Freddie Gray, Gray Family,  April 2015, Freddie Gray, Gray Family, April 2015,

I won’t pretend to understand your life, because I know I have no clue. I take for granted the safety and security of suburbia, our good schools, and our quiet neighborhood. I have no idea what it takes to raise kids in Baltimore. I know my situation is different and my experience is different, and I won’t insult you by saying something like, “I can only imagine,” because I can’t. I can’t even imagine.

What I do know is the unimaginable pain of losing a son.

What I do know is the disbelief of walking into your son’s funeral, not even beginning to understand what has happened. I know feeling thankful for all the people who are there to cry with you, pray with you, sing with you, but wanting to be anywhere, anywhere but in that church.

I know waking up every morning without your boy and without all the hope that he held. I know having to let go not just of a young man, but of everything you hoped he would be, become, change, do. I know how every thought of him now makes it hard to breathe.

I know thinking about how your son died is terrifying. All I know is what I’ve read. Before he fell into a coma, maybe he was scared and confused and calling out for his mama because that’s what boys do. My son died alone, and I’m pretty sure he died afraid. My mama heart is rent thinking my son was scared and I wasn’t there for him in the moment he needed me more than any other.

I don’t know if you feel the guilt that I do, the horrible guilt that as a mother, I failed at my most basic, most important job. I question every decision I ever made about my son, thinking “If only I had done this differently” about thousands of choices. There were thousands of moments I could have saved my son, up until the moment I didn’t.

I don’t know how your daughter is doing, your beautiful daughter. We have a daughter, too, and she is so angry that her brother is gone. She loved him, loves him still. She is angry, and so sad, and I can’t help her. I can barely help myself.

I don’t know your life, but I do know your grief. I am sorry, so terribly sorry, that Freddie is gone. I’m so sorry this is your journey, and worse, that it has become so public. I’m sorry people who don’t even know you are dismissive, saying things like, “It’s too bad, another black man dead” as though it’s almost expected, completely forgetting he has a mother who loves him even in death, and how he’s not just another black man, but your son, your beloved son.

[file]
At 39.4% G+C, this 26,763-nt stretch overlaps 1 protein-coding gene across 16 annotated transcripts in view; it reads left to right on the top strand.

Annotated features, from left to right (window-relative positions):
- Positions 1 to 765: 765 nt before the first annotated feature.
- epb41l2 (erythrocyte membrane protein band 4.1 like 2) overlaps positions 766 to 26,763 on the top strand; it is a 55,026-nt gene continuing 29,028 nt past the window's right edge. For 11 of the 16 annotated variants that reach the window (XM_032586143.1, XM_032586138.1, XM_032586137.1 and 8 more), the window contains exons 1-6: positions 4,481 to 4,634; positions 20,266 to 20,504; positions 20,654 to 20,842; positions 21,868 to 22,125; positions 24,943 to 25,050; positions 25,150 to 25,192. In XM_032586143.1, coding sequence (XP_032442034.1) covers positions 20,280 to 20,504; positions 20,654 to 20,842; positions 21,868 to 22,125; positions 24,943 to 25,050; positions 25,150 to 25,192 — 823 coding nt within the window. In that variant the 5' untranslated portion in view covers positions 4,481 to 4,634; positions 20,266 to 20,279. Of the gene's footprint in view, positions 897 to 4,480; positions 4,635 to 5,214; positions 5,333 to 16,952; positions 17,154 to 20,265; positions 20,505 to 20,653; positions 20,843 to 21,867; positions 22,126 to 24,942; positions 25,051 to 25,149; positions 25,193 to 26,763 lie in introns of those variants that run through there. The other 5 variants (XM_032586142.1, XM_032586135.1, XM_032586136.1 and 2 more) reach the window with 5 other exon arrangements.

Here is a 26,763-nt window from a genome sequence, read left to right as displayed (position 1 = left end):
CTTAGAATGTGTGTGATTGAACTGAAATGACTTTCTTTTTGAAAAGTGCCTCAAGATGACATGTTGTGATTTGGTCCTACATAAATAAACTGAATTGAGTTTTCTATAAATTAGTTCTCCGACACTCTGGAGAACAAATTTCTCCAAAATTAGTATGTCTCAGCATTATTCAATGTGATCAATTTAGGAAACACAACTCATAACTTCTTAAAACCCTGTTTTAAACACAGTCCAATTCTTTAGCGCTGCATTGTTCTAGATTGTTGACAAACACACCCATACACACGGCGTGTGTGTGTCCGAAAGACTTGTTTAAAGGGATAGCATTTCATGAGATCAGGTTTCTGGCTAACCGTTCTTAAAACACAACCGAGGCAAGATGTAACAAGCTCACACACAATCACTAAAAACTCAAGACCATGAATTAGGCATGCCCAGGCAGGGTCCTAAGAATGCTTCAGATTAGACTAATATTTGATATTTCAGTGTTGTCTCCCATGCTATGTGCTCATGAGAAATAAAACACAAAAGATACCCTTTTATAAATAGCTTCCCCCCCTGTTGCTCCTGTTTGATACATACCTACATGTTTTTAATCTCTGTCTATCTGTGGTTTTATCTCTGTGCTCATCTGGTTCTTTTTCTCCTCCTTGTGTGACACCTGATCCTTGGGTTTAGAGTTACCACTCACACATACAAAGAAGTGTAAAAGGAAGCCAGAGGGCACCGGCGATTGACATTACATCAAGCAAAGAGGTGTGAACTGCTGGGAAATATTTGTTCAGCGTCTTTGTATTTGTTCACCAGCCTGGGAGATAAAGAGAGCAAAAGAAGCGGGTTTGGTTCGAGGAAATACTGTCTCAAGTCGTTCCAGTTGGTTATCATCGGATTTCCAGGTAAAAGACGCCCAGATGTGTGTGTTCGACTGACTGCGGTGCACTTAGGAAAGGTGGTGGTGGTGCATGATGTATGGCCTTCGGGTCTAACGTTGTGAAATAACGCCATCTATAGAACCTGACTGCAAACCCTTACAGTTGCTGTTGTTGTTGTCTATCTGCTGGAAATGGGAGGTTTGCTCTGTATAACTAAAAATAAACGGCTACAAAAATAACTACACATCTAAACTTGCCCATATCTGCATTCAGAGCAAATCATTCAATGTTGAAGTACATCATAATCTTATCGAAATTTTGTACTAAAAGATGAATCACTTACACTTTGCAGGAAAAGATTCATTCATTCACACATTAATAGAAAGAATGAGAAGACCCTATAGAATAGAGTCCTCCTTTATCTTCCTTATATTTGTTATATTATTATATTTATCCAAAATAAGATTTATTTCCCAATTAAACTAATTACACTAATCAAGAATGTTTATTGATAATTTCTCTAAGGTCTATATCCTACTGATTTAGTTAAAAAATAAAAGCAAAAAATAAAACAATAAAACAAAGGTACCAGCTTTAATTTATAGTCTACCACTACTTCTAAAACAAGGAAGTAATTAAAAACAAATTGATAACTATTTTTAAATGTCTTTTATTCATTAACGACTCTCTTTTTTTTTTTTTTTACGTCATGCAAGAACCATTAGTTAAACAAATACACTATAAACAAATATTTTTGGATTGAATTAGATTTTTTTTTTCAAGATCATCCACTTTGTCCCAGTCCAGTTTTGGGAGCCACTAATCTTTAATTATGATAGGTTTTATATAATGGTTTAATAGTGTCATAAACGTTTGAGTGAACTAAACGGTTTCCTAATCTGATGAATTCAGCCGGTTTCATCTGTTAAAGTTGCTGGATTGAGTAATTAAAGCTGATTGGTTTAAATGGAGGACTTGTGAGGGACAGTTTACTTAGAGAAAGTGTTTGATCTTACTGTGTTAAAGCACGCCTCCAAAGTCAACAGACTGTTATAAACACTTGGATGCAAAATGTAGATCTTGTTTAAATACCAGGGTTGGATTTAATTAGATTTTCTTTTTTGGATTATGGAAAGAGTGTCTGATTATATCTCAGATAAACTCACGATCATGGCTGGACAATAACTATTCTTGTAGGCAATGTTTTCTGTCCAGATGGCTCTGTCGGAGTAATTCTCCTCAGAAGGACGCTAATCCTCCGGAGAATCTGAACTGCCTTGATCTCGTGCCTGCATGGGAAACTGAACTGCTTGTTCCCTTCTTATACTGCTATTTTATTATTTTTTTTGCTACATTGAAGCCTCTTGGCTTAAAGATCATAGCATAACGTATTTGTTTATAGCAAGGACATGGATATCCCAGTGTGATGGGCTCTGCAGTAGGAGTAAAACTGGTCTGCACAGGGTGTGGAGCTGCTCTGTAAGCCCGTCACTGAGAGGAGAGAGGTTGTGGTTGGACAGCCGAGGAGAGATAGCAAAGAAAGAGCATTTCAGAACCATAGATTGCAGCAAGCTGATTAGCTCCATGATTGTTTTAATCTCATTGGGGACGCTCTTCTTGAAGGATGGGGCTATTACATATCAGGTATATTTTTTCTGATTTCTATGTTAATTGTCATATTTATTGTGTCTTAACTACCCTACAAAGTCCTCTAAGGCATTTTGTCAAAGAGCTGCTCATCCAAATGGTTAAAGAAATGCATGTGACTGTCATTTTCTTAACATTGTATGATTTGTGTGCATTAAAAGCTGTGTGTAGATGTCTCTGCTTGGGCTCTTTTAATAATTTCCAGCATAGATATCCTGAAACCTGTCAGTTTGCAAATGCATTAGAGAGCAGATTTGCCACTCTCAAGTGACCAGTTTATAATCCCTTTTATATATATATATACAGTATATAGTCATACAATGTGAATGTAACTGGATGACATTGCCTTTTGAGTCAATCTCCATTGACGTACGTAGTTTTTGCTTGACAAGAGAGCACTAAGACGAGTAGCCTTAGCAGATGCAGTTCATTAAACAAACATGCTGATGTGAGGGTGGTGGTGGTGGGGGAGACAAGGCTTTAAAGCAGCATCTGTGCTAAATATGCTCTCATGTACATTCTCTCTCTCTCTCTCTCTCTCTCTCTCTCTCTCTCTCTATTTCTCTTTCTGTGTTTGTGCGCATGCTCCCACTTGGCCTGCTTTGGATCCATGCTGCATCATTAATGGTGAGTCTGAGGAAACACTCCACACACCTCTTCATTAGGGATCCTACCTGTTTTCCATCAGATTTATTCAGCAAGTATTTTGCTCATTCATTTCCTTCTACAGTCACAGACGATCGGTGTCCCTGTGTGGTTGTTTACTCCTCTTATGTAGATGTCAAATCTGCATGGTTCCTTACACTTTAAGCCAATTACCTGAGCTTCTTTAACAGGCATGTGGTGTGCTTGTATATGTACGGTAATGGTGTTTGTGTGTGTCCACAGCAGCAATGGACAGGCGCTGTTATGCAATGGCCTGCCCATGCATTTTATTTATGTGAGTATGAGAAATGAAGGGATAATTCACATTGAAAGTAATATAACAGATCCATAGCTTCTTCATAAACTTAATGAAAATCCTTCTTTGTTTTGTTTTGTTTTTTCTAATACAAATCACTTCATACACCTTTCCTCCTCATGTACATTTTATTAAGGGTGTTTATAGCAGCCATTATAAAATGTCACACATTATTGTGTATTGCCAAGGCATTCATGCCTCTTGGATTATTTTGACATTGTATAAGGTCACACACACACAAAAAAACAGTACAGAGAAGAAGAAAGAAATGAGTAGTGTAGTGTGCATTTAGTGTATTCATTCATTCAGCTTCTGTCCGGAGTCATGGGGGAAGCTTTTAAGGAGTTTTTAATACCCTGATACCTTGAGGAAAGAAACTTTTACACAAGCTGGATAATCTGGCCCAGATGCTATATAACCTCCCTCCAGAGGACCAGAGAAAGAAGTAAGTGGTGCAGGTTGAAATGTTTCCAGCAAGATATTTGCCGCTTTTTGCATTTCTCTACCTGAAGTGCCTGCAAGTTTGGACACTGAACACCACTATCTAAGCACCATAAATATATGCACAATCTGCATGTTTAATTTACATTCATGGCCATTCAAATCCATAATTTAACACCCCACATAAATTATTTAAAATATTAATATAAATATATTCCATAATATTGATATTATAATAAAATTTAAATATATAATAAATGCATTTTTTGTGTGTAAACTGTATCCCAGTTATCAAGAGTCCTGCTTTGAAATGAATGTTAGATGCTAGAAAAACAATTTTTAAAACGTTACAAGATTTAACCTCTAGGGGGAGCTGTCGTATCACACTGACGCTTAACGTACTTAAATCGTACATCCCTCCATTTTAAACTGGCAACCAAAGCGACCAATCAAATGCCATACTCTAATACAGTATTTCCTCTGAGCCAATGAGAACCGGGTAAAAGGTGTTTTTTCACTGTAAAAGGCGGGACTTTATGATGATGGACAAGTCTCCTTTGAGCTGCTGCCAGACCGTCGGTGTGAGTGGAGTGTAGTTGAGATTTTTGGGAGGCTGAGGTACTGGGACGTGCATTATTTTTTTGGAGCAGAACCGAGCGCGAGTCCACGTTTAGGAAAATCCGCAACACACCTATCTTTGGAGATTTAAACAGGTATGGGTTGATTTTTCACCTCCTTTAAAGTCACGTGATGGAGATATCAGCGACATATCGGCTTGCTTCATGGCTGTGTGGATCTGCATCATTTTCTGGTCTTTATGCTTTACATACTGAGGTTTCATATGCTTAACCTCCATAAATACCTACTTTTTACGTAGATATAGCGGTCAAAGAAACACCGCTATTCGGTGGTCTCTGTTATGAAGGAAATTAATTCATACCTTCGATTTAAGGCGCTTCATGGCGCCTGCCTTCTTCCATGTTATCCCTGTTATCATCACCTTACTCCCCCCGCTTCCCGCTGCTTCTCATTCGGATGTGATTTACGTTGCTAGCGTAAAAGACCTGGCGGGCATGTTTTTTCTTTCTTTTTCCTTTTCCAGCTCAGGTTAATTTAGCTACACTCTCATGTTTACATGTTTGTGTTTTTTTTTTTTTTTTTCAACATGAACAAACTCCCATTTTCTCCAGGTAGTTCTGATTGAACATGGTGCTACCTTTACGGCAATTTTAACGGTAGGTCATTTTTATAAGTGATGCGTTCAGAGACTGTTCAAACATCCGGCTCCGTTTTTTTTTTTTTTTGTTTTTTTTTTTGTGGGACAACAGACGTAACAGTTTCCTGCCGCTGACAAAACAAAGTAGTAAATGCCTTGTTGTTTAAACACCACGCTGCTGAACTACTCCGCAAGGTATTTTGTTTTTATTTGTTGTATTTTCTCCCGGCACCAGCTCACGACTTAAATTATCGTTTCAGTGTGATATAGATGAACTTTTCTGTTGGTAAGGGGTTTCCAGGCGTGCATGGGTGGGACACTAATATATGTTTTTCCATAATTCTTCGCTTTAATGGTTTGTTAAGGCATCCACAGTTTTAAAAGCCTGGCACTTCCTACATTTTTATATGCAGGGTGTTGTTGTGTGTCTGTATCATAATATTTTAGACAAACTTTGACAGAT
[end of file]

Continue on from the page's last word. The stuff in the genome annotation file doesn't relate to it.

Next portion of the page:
You asked the rioters to be calm, that what they were doing “wasn’t Freddie,” but maybe … maybe seeing their rage was almost a release? When my son died, I wanted to scream, scream and seethe and break things and hurt something, hurt myself so I could feel in my body what was happening in my heart. But as mothers, that’s not what we’re supposed to do. We’re expected to sob quietly and talk in whispers about our lost sons.

I’m not that far into this journey. I don’t have any wise words, and it’s not my place anyway. You’re navigating charges, and juries, and justice, and I don’t know if that’s a distraction you want or if it just pours more salt into an already gaping wound. As if the sun coming up every morning isn’t enough of a reminder our boys are gone.

I learned your name. It’s Gloria. Gloria, Freddie’s mom, who misses her son so much, so terribly. Maybe that’s all we have in common. But that’s enough. That’s enough for me to say, “I know. Oh, how I know.” And I’m so sorry, Gloria. I’m so sorry.

Copyright 2015, Dawn Wright
Photo of Freddie Gray by Gray family via CNN, April 2015